Objective: To compare the effects of anodal trans-cranial direct current stimulation (a-tDCS) over primary motor and dorsolateral prefrontal cortices on Fatigue Severity Scale and its lasting effect on fatigue reduction and improvement in quality of life in patients with multiple sclerosis. Design: A randomized, double-blinded, sham-controlled parallel clinical trial study. Setting: Neurological physiotherapy clinics. Subjects: Thirty-nine participants were randomly assigned to three groups: dorsolateral prefrontal cortex a-tDCS, primary motor a-tDCS (experimental groups) and sham a-tDCS. Finally, 36 participants completed the whole study (n = 12 in each group). Interventions: Participants in the experimental groups received six-session a-tDCS (1.5 mA, 20 minutes) during two weeks (three sessions per week). The sham group received six sessions of 20-minute sham stimulation. Main measures: The Fatigue Severity Scale and quality of life were assessed before, immediately and four weeks after the intervention. Results: Findings indicated a significant reduction in the Fatigue Severity Scale and a significant increase in the quality of life in both experimental groups, immediately after the intervention (P < 0.001), while Fatigue Severity Scale and quality of life changes were not significant in the sham a-tDCS group (P > 0.05). In addition, improvement of the variables remained four weeks after the intervention in dorsolateral prefrontal cortex a-tDCS (mean differences (95% confidence interval): 0.03 (−0.63 to 0.68) as compared to primary motor (−0.62 (−0.11 to −1.14) and sham a-tDCS groups (−0.47 (−1.37 to 0.43)). Conclusion: Both primary motor and dorsolateral prefrontal cortex a-tDCS as compared to sham intervention can immediately improve fatigue and quality of life. However, the effects last up to four weeks only by the dorsolateral prefrontal cortex a-tDCS.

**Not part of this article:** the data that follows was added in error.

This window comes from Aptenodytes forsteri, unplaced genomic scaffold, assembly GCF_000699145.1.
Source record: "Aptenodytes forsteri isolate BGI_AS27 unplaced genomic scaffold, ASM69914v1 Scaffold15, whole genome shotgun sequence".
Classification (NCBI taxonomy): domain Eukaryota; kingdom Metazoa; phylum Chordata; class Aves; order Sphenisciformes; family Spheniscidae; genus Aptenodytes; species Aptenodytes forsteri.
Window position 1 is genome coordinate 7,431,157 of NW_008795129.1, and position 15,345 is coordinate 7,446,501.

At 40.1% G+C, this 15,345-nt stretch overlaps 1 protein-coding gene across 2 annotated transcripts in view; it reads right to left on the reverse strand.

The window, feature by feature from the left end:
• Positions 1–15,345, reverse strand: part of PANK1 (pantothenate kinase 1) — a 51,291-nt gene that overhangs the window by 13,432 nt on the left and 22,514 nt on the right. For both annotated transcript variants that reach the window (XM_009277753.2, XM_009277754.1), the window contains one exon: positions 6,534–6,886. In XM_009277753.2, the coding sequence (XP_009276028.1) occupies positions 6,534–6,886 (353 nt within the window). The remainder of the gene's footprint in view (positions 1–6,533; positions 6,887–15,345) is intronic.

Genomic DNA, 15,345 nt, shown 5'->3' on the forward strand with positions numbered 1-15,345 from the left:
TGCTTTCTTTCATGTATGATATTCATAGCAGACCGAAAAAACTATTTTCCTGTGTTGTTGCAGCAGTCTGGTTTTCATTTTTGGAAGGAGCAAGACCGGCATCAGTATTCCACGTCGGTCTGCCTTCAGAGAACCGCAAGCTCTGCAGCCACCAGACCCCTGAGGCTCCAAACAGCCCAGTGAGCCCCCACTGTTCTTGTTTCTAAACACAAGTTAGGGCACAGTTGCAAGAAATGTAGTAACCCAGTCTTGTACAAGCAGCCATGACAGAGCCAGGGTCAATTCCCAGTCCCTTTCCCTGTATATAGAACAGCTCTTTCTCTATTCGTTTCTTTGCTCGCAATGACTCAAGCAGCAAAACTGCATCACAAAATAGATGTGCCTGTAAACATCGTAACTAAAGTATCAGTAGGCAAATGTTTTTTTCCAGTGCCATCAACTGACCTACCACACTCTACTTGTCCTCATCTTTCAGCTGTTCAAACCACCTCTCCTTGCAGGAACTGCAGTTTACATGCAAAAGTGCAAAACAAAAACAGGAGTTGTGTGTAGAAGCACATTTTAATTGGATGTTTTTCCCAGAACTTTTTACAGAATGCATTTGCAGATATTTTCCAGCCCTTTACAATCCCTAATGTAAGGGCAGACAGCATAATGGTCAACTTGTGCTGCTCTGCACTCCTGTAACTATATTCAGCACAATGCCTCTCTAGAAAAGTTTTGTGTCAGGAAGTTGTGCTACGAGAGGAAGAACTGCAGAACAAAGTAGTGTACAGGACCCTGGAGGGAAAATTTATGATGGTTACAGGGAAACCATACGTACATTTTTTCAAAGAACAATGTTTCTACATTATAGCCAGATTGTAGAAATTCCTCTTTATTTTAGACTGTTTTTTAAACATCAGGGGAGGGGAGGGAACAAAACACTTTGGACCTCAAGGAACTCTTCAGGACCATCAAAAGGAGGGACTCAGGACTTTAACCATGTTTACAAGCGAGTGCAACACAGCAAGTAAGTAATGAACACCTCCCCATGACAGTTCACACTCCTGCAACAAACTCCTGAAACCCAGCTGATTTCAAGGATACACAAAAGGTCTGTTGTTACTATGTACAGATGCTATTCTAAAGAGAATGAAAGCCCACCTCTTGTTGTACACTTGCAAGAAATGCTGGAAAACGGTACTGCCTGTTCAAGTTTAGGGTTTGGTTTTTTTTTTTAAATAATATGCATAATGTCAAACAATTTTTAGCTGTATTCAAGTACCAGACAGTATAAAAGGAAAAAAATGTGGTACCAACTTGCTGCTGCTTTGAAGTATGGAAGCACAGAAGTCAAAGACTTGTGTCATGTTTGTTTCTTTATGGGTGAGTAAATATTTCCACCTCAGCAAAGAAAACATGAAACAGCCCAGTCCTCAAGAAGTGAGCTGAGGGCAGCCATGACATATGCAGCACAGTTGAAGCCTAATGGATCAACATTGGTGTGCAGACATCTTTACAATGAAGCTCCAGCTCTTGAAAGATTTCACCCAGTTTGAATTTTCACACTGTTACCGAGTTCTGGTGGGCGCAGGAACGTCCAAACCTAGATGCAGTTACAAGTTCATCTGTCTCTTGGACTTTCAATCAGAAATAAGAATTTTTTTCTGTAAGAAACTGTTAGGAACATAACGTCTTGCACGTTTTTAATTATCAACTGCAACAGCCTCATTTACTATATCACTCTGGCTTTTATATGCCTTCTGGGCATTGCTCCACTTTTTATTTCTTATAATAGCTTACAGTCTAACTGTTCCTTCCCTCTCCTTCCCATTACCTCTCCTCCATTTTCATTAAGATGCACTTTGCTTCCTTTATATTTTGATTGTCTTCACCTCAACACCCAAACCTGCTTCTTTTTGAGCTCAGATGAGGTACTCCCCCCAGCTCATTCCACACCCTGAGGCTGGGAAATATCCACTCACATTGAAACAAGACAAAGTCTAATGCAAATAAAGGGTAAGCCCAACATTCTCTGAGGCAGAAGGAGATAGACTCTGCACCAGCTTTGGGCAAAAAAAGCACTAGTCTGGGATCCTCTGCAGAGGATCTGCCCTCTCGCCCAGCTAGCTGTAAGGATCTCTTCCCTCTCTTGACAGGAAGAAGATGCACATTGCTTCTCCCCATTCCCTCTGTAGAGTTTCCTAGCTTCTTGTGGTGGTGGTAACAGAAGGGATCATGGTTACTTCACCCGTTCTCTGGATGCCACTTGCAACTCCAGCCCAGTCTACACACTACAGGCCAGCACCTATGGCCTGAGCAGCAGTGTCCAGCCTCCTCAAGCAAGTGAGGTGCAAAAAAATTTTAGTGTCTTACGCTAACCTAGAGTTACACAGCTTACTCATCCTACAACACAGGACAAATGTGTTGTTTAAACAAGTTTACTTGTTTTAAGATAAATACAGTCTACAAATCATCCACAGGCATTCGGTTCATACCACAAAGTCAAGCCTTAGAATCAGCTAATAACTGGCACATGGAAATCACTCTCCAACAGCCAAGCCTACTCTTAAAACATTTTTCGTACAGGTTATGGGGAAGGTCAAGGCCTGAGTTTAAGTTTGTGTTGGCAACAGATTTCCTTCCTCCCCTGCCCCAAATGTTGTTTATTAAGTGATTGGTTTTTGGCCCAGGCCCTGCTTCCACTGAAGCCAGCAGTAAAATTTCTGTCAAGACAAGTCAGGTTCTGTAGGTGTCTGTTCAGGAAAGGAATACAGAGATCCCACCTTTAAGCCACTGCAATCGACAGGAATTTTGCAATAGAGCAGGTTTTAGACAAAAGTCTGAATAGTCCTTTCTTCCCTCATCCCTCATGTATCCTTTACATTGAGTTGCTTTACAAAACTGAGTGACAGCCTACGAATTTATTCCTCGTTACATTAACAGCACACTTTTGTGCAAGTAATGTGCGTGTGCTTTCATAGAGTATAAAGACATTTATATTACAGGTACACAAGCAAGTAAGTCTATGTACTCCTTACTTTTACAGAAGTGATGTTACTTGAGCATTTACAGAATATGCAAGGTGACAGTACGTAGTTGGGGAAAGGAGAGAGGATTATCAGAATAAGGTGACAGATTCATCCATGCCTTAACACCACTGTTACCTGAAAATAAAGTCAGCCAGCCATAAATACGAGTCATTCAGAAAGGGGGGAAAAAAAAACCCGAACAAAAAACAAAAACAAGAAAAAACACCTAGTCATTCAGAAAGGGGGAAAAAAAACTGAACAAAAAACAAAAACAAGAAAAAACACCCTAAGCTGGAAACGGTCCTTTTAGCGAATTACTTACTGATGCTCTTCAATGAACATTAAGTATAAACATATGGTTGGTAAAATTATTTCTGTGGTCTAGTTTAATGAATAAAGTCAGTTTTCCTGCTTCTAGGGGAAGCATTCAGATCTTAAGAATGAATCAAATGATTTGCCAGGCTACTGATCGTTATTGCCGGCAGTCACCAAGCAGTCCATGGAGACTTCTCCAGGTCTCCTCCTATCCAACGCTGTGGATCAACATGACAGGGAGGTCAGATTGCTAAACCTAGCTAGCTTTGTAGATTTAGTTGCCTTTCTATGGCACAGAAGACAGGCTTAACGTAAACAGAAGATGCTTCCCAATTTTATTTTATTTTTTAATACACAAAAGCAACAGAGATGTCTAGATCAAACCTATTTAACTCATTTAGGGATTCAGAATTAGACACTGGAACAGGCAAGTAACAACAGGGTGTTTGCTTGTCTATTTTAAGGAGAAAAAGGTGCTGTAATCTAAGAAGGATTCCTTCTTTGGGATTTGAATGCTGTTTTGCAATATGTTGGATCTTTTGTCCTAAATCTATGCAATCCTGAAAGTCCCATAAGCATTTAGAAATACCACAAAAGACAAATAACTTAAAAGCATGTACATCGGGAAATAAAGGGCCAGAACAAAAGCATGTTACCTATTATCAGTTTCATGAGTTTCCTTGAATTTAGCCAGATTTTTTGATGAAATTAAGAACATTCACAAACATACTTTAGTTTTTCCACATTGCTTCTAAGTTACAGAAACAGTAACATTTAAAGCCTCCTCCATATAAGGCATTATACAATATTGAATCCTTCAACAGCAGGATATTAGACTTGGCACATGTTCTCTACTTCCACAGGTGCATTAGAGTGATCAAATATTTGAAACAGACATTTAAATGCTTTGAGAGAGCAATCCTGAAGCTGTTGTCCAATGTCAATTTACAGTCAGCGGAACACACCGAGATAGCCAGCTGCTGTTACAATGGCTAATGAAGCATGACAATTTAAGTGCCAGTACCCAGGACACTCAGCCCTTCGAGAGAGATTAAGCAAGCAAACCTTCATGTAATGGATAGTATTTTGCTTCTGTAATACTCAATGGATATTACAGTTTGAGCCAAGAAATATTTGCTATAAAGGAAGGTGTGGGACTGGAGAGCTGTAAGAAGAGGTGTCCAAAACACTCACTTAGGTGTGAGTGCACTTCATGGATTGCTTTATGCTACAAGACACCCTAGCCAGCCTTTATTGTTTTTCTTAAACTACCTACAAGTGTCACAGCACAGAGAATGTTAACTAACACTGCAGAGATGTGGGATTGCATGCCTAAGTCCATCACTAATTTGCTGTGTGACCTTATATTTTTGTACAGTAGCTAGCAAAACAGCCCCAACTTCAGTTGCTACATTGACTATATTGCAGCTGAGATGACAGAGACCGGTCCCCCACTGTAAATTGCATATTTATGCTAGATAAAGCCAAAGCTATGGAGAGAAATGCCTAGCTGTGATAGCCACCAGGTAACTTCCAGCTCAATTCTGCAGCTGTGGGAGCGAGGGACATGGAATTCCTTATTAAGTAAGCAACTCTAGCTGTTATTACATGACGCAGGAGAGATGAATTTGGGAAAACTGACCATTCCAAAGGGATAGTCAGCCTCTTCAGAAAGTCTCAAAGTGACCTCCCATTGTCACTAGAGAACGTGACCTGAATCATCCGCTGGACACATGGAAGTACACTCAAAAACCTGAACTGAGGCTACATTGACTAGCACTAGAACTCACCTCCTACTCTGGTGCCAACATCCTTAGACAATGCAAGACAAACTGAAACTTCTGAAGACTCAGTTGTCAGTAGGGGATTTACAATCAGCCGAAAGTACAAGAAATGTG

- dorsolateral prefrontal cortex
- motor cortex
- Multiple sclerosis
- quality of life
- trans-cranial direct current stimulation